“There was a bad man running around Watertown but the police got him.”
My daughter’s words 2 years after the Boston Marathon Bombing.
At almost 3 years old when it happened, I never expected her to remember so keenly the feeling of being trapped inside on what was a beautiful sunny spring day. I never thought I would have to explain to my child that someone could hurt her, us, and so we had to stay indoors and let those charged with protecting us, do their jobs.
As a parent we want to shield our children from hurt, from fear, but sometimes that isn’t possible. We try to rationalize the inexplicable, assuage the hurt, and cocoon our babies from the harshest realities of a world that sometimes seems to delve into madness.
April 15, 2013 was such a day, when the lives of three beautiful souls were taken in an act of senseless terrorism, pitching my community into both fear, and profound togetherness. We all hovered over our children in the long days between the Boston Marathon bombing, and the eventual capture of the terrorist who fled into my town to hide. We stayed in our houses, we prayed, we waited.
And our children, seemingly frozen in time, remember. It has taught me that we cannot always protect them, but we can teach them to understand, help them to cope with the scary parts of life that they will, undoubtedly face. That spring day when we were told to stay inside, my daughter and a huge sign thanking the first responders, which we hung out a window. We talked about how the men and women from the local police and fire departments were out there protecting us, and would keep doing so until we were safe. We read extra books, and snuggled a little closer. We became a little more wary, a bit more fearful of crowds, of letting our children roam free.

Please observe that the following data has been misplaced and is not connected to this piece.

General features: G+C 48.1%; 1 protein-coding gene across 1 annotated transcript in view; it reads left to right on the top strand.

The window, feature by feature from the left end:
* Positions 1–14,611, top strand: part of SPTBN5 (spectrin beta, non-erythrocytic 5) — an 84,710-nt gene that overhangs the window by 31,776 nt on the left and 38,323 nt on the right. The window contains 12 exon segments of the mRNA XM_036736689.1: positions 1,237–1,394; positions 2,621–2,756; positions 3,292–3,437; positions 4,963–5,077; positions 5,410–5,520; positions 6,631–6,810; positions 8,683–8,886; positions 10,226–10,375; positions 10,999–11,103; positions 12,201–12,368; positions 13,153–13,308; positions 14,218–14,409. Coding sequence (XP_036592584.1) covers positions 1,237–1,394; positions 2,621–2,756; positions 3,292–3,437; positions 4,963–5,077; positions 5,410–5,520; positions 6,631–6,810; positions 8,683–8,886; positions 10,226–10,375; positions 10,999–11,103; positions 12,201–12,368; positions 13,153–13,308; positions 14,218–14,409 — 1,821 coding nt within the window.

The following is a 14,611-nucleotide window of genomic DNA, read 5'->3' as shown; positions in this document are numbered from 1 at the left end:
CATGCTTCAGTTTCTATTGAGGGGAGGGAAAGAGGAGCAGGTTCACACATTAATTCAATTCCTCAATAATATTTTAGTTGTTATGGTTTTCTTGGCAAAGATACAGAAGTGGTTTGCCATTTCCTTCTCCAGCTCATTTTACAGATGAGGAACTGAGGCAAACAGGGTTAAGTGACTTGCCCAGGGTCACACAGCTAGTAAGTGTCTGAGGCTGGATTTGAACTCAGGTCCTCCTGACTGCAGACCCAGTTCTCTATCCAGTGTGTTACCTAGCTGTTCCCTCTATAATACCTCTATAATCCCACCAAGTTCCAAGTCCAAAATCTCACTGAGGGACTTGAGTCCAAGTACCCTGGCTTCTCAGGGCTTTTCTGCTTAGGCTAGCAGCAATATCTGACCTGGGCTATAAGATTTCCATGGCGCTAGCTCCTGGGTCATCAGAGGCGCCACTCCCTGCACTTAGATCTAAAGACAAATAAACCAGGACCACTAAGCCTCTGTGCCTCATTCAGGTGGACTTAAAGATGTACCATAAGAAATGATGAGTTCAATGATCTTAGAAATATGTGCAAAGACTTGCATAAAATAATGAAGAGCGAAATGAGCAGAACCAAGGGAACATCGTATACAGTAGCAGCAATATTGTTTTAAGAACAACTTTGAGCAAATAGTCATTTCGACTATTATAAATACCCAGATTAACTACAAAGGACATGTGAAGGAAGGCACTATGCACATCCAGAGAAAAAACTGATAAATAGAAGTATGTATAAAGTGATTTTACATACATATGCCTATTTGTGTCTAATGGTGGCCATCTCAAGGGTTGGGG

We cannot, in good conscience, let fear rule us, for in doing so, we lose the very essence of what childhood should be about. We lose that innocence we want for our children. I know Boston refused to cave into the fear. We came together, we became Boston Strong.
And today, we stay Boston Strong.
May we always remember the words of the bombing’s youngest victim, Martin Richard, and teach our children: “No more hurting people. Peace.”
In memory of Krystle Campbell, Sean Collier, Lingzi Lu and Martin Richard.
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